The Greek word anatomy means the science of dissection. As such, anatomy uses corpses to explore the composition of the human body and the significance of its organs. The purpose of anatomy is always to serve the living, an aim that is expressed by the motto “Mors auxilium vitae” which is written above the North-westerly entrance of our institute.
Anatomy has always provided the basic knowledge for the natural as well as the medical sciences. Today, anatomy is much more than just the science of dissection. The term has remained the same but its tasks are much more widespread now. Today several specialized sciences with their different methods and ways of investigation are clustering around the basic historical science of anatomy. One thing, however, the old and new sciences have in common: they all seek to describe and understand the composition and the functions of the human body by exact observations.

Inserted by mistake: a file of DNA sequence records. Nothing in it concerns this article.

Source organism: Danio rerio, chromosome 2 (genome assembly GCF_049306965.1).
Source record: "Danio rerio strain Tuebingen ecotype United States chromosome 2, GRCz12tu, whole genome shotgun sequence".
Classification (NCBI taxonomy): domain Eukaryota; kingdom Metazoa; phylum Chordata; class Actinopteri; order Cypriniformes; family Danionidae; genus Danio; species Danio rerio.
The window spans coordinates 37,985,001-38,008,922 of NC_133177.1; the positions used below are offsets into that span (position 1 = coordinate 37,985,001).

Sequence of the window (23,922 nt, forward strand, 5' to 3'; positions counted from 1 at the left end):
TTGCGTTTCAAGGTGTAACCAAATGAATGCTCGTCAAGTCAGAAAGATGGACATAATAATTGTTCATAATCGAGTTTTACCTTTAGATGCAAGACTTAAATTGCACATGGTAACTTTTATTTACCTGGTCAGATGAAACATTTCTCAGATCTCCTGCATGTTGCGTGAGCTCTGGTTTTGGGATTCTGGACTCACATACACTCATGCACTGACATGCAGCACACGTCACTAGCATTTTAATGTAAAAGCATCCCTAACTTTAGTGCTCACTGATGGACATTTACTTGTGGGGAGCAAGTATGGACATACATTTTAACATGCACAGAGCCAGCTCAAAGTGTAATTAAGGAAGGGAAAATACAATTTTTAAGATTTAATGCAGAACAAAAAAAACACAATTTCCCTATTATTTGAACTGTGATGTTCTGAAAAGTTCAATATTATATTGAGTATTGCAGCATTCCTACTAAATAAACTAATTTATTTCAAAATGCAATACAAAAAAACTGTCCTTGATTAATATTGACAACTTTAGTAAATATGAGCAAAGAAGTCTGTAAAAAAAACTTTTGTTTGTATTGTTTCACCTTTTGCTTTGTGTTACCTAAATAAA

The most important aim of anatomy is the examination of the human body. However, there are many things that cannot be observed in humans. Many important findings result from studies on more or less highly developed animals; these studies have been (and still are) especially successful in embryology and cell biology.
No science can exist without contact to others, and neither can anatomy. There are many connections between our subject and other fields of knowledge, especially physiology, applied and operative surgery and zoology.